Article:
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with their own failings; who consi- His friends solicited him to publish der the violence of the times in a volume of American Annals, but which he lived, and who are accus his natural diffidence prevented him Eomed to think before they decide. from complying

He had prepared a “ Massachusetts Chronology of the 18th century.”

containing the notable events of eveFor the Literary Magazine. ry year, biographical notices of emi.

nent men, topographical delineations, BIOGRAPHICAL NOTICES. accounts of the settlements of towns

and the ordination of ministers, parMr. Thomas Pemberton. ticulars of the weather, prevalent

diseases, &c., comprised in five maHE descended from ancestors nuscript volumes. The latter part mentioned in Prince's Chronology, of his life was diligently employed in in the year 1632, among the freemen giving the last finishing to this faand first settlers of Massachusetts, vourite work. Had he been spared and members of the first congrega- longer, it might have been published. tional church in Boston.

By his will it is now to enrich the arHe was born November 8th, 1728. chieves of the historical society. He had the advantage of a good He was a man of artless manners. school education ; and was very de. In conversation he was facetious, sirous of going to college, but his pa. inquisitive, entertaining, and instrucrents were not able to gratify his tive. He lived a bachelor, in literyouthful ambition. He was, there. ary solitude; devoting regularly fore brought up in the mercantile each day till 3 o'clock in the after. line.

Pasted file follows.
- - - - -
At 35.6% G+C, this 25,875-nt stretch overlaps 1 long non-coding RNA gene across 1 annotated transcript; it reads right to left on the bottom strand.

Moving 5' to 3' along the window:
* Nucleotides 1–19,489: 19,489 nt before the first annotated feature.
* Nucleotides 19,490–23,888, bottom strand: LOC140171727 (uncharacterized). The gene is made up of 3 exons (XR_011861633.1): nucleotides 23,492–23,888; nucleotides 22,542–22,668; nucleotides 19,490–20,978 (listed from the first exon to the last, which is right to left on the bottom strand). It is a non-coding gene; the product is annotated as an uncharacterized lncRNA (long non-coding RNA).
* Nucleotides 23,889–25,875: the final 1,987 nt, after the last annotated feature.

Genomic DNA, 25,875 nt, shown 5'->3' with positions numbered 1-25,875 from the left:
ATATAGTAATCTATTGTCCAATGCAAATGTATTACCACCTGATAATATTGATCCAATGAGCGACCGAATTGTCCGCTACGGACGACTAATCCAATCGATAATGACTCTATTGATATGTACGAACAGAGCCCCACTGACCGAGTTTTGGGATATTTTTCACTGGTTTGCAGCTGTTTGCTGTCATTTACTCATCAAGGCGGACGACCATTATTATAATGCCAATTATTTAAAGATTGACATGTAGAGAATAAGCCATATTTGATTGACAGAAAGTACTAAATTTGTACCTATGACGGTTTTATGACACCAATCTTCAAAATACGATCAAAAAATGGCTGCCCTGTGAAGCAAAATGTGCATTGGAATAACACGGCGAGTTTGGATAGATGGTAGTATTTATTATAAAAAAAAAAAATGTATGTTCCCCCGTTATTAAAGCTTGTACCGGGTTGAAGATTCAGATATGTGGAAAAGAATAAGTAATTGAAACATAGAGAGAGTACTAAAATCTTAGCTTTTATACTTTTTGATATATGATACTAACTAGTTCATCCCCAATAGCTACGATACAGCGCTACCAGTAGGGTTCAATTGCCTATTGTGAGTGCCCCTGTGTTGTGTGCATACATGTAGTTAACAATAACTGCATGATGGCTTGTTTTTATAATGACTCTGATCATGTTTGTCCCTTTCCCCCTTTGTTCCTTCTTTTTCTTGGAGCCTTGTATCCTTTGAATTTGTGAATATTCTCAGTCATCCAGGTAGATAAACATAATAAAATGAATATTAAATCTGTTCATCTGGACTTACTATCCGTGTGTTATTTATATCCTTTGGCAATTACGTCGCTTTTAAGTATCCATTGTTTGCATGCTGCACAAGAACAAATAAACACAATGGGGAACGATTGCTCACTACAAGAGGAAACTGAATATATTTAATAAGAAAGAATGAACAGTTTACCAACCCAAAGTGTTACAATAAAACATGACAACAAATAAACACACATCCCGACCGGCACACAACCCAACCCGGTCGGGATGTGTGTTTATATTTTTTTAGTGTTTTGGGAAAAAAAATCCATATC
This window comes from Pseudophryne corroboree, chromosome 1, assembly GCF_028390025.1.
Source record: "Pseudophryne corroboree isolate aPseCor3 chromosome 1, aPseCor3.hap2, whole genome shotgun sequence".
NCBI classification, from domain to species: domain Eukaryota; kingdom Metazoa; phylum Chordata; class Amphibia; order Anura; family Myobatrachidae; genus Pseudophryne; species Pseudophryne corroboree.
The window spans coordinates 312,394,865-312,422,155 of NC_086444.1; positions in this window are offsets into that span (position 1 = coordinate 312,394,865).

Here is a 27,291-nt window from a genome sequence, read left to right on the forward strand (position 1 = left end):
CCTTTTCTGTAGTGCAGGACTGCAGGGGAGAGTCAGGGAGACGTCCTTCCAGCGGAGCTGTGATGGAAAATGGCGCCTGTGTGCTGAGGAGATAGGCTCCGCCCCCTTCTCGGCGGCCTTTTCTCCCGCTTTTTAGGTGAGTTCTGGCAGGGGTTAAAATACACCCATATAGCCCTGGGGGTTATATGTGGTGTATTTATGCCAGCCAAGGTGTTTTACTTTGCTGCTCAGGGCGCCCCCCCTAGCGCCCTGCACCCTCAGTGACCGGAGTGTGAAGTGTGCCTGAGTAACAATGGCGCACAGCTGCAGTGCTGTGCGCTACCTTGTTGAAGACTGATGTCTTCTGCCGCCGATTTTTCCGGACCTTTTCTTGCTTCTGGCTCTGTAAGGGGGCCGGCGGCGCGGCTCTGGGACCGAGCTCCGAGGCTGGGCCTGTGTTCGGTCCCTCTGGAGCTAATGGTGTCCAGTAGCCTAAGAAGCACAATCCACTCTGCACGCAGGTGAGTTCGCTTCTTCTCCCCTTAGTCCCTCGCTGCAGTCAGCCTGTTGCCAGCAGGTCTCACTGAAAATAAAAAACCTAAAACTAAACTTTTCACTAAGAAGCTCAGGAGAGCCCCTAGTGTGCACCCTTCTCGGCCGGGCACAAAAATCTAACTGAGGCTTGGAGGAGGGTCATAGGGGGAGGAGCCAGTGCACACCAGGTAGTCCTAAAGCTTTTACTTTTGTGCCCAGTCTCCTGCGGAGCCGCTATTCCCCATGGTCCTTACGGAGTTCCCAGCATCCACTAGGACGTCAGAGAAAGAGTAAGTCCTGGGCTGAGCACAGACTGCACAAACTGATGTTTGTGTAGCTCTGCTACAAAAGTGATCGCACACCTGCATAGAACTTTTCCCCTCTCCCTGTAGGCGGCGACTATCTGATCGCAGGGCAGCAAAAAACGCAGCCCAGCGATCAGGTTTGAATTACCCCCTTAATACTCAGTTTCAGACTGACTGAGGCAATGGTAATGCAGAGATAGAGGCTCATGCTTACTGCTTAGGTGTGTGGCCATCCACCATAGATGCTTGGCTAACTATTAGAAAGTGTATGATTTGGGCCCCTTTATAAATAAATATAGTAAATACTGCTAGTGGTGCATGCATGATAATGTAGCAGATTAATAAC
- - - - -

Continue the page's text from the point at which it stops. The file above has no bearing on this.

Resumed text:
noon to his studies, and the remainFrom early life he was fond of der to visiting his friends. He was books, and was so particularly critic correct and steady in his religious cal in his researches into the history principles, and was distinguished of former times, as to gain the cha- for his simplicity and godly sincerity. racter of an antiquarian. He pos. A humble competence sufficed him sessed an extensive knowledge of till about two years before his death, historic facts; and was never better when, by the demise of a relation, entertained, than when investigating he inherited what he considered as and recording the interesting par. affluence. The whole income of the ticulars of the first settlement and wealth he thus obtained, he consciearly history of Massachusetts. His entiously devoted to well-bestowed manuscript “ Memoranda, Historie charity; and, having no near relacal and Biographical,” make about tions, left the principal in legacies fifteen volumes. They are evidence which do honour to his benevolence. of his diligence, and of his attach. He died July the 5th, 1807,